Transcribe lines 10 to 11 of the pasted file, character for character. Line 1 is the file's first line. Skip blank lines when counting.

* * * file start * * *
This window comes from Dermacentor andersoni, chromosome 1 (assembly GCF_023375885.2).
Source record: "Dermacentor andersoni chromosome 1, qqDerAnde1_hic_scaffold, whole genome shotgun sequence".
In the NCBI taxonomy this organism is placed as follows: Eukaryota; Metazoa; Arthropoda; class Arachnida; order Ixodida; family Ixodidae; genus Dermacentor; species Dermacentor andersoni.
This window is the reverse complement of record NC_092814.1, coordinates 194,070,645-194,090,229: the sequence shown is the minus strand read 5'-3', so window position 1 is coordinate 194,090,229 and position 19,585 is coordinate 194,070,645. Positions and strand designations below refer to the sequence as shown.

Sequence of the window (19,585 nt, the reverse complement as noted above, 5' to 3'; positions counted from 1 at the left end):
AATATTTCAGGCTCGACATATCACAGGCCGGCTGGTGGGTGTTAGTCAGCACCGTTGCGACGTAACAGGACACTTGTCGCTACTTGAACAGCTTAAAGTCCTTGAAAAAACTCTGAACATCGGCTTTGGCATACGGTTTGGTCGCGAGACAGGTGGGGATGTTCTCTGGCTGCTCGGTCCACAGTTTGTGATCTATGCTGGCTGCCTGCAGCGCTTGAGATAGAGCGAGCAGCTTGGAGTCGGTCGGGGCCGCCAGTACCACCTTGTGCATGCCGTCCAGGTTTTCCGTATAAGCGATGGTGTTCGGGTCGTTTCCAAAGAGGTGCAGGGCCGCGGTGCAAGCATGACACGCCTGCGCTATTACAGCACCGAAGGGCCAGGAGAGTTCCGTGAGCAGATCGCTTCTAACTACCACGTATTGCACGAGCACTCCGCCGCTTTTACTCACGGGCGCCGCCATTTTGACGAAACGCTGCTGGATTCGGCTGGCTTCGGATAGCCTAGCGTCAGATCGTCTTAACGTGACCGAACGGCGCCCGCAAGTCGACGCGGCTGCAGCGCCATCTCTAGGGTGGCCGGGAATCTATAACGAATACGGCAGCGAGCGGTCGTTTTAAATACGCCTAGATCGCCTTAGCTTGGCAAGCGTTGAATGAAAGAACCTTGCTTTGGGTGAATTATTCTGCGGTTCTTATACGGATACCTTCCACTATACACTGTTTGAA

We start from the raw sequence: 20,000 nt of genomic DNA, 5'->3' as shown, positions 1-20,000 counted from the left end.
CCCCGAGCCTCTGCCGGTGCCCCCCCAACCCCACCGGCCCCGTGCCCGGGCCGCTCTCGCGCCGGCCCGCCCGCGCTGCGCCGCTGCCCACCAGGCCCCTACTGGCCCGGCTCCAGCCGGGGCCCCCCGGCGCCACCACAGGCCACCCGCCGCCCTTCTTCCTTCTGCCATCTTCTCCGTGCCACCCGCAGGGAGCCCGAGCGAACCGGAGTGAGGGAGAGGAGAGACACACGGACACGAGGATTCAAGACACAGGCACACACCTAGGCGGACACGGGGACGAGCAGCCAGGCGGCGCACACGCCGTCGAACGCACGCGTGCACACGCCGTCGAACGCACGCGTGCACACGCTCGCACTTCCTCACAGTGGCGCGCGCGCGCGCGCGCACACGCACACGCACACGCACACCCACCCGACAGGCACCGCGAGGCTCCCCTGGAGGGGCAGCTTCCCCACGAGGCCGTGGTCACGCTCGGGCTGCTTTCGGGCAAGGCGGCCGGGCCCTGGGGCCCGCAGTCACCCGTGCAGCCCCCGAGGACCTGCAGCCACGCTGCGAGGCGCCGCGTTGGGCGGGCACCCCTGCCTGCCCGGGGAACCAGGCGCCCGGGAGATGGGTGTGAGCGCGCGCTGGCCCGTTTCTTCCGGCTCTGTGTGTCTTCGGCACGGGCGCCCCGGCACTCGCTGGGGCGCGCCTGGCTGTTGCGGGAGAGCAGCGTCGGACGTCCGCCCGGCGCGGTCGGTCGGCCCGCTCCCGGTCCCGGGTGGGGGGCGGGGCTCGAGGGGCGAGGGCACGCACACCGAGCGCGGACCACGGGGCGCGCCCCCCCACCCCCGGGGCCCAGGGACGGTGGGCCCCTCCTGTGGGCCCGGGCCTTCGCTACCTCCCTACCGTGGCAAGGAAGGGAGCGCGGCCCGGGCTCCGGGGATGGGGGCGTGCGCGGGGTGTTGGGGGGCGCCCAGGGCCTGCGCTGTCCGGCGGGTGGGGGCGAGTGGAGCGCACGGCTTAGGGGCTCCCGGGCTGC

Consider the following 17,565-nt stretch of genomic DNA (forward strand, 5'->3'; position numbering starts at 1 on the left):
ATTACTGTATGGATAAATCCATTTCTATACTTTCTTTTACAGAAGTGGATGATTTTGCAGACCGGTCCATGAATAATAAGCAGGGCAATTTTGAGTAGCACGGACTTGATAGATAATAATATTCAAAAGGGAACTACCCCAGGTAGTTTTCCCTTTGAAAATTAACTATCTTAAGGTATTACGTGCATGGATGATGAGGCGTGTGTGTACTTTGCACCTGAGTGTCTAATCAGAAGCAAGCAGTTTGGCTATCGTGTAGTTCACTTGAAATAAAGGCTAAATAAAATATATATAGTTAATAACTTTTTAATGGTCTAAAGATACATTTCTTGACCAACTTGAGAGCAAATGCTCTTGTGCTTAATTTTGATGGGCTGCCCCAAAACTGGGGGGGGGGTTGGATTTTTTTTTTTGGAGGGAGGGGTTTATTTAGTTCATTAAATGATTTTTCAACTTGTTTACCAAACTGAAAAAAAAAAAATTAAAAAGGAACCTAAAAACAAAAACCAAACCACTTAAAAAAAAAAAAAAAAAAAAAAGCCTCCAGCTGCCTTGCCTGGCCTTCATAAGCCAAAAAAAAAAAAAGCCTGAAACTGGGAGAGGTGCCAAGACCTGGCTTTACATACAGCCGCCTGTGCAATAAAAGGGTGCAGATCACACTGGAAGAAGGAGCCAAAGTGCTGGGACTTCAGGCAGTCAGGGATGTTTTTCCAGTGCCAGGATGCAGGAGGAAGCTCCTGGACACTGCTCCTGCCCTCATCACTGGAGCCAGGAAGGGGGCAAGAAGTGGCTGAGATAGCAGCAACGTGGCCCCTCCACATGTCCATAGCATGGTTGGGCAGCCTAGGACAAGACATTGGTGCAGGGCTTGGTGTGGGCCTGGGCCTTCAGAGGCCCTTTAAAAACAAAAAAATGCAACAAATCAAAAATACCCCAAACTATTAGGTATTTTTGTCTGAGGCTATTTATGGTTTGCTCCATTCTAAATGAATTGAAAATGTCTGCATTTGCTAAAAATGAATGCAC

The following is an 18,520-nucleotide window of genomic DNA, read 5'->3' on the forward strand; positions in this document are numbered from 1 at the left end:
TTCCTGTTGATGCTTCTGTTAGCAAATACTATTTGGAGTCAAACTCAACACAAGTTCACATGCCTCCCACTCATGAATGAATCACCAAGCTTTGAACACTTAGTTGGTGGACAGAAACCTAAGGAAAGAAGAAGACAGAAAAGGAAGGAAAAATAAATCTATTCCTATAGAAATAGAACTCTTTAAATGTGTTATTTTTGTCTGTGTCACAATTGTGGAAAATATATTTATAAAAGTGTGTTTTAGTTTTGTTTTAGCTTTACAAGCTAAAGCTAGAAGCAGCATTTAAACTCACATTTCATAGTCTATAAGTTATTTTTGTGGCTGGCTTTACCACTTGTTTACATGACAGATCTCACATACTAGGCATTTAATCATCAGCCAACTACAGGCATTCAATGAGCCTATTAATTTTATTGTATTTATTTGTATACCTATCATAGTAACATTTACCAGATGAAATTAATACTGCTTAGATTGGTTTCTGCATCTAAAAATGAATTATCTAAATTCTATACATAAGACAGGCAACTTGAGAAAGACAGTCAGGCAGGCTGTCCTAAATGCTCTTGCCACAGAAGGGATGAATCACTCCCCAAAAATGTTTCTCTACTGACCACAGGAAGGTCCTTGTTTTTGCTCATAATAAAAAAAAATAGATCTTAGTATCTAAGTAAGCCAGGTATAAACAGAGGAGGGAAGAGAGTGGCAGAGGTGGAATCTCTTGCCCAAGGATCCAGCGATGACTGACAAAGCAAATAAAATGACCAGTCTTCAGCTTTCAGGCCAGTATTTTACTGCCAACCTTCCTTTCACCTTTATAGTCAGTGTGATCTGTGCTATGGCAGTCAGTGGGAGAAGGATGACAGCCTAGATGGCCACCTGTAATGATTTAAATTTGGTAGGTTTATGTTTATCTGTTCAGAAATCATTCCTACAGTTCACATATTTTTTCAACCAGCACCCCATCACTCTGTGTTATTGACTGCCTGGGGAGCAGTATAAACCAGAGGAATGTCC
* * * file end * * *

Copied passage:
ATTACTGTATGGATAAATCCATTTCTATACTTTCTTTTACAGAAGTGGATGATTTTGCAGACCGGTCCATGAATAATAAGCAGGGCAATTTTGAGTAGCACGGACTTGATAGATAATAATATTCAAAAGGGAACTACCCCAGGTAGTTTTCCCTTTGAAAATTAACTATCTTAAGGTATTACGTGCATGGATGATGAGGCGTGTGTGTACTTTGCACCTGAGTGTCTAATCAGAAGCAAGCAGTTTGGCTATCGTGTAGTTCACTTGAAATAAAGGCTAAATAAAATATATATAGTTAATAACTTTTTAATGGTCTAAAGATACATTTCTTGACCAACTTGAGAGCAAATGCTCTTGTGCTTAATTTTGATGGGCTGCCCCAAAACTGGGGGGGGGGTTGGATTTTTTTTTTTGGAGGGAGGGGTTTATTTAGTTCATTAAATGATTTTTCAACTTGTTTACCAAACTGAAAAAAAAAAAATTAAAAAGGAACCTAAAAACAAAAACCAAACCACTTAAAAAAAAAAAAAAAAAAAAAAGCCTCCAGCTGCCTTGCCTGGCCTTCATAAGCCAAAAAAAAAAAAAGCCTGAAACTGGGAGAGGTGCCAAGACCTGGCTTTACATACAGCCGCCTGTGCAATAAAAGGGTGCAGATCACACTGGAAGAAGGAGCCAAAGTGCTGGGACTTCAGGCAGTCAGGGATGTTTTTCCAGTGCCAGGATGCAGGAGGAAGCTCCTGGACACTGCTCCTGCCCTCATCACTGGAGCCAGGAAGGGGGCAAGAAGTGGCTGAGATAGCAGCAACGTGGCCCCTCCACATGTCCATAGCATGGTTGGGCAGCCTAGGACAAGACATTGGTGCAGGGCTTGGTGTGGGCCTGGGCCTTCAGAGGCCCTTTAAAAACAAAAAAATGCAACAAATCAAAAATACCCCAAACTATTAGGTATTTTTGTCTGAGGCTATTTATGGTTTGCTCCATTCTAAATGAATTGAAAATGTCTGCATTTGCTAAAAATGAATGCAC

The following is an 18,520-nucleotide window of genomic DNA, read 5'->3' on the forward strand; positions in this document are numbered from 1 at the left end: